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  • Gender
  • Location
    New Jersey

Player Profile

  • Age
  • Swing Speed
    111+ mph
  • Handicap
  • Frequency of Play/Practice
    Multiple times per week
  • Player Type
    Weekend Golfer
  • Biggest Strength
    Driver/Off the Tee
  • Biggest Weakness
    Short Game
  • Fitted for Clubs

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AndySP's Achievements





  1. Interesting. I am from Chicago put it in the top so it doesn’t get in the way of anything. That said, I have no recollection what I did in high school.
  2. I like the options on the callaway and Titleist, but don’t like how bulky they are so I’d pick the Ping. im not a tinkerer though.
  3. Stack told me to do 2 return to form workouts before returning to the normal plan. I had 10 days off for the holidays, but came back yesterday feeling pretty good. I finally got a 195g swing at 109, (average 108) which I’m pretty happy about. I also did three swings after the workout, which, even if they don’t count, we’re quick for me at 120, 122, 121. Fingers crossed that it’s not a fluke.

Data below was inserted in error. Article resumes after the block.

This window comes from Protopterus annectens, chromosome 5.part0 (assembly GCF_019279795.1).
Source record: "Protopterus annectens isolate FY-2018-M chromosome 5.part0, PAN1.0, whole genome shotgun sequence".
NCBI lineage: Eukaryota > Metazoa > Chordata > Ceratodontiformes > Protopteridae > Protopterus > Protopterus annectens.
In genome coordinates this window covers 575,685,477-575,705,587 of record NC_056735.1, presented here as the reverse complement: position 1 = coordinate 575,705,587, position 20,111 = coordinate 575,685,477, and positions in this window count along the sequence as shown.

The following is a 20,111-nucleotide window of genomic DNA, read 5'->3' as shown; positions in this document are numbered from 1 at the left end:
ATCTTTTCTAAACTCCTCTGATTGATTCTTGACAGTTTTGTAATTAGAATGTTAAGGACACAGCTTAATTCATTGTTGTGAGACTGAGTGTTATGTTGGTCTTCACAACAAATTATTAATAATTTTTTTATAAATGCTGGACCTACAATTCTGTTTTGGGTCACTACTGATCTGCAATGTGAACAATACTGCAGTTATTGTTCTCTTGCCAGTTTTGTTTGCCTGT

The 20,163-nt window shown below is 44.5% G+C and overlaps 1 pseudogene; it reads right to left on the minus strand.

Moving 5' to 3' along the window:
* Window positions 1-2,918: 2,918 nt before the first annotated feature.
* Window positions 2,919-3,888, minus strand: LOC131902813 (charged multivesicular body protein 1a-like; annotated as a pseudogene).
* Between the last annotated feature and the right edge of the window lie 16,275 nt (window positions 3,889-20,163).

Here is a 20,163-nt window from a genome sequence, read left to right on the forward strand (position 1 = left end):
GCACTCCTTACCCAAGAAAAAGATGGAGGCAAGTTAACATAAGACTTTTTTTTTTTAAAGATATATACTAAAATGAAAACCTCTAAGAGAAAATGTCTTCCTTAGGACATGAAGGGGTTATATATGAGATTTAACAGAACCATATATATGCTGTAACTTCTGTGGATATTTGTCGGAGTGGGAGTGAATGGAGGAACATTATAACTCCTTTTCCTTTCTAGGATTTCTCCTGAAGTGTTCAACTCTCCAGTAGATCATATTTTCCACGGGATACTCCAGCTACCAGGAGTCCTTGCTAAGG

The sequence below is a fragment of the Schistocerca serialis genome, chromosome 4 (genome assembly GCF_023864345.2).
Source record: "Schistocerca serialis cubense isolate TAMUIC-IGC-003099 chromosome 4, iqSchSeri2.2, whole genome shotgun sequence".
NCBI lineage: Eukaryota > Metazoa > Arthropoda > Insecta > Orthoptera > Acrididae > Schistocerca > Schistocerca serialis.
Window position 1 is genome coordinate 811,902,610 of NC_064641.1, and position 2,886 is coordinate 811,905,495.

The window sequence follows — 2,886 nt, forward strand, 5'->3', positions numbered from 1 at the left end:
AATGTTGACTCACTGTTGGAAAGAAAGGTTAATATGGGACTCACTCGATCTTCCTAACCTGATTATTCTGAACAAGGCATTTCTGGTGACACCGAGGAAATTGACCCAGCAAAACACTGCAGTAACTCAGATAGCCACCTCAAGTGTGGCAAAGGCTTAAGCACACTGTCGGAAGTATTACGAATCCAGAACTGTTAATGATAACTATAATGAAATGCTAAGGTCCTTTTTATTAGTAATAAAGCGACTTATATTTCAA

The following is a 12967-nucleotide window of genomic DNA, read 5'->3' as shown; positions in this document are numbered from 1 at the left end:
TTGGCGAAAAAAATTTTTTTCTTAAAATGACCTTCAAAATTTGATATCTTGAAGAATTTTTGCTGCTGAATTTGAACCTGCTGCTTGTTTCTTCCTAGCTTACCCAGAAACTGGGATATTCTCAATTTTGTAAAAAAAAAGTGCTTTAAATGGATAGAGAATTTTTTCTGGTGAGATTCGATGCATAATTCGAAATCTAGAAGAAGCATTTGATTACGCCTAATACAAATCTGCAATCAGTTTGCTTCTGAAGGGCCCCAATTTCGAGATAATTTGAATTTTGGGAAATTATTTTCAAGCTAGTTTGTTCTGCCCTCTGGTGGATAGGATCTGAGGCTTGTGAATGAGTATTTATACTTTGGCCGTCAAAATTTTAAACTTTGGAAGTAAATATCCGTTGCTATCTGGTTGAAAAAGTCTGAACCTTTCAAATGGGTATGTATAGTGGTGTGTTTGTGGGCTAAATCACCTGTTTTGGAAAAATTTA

4. The intent part of swinging fast, and balancing fast and hard is still the thing I struggle with the most. Sometimes 80% gets me my fastest speeds. I’ve also found that there are some swings where I’m completely off balance on the follow through, but the number is high. Often I’m falling forwards, which confuses me. I haven’t done my check in yet because I was gone for the holidays, but one hopeful I can do it tomorrow. I managed a few days in the gym, but otherwise just sat and ate…I mean “rested.”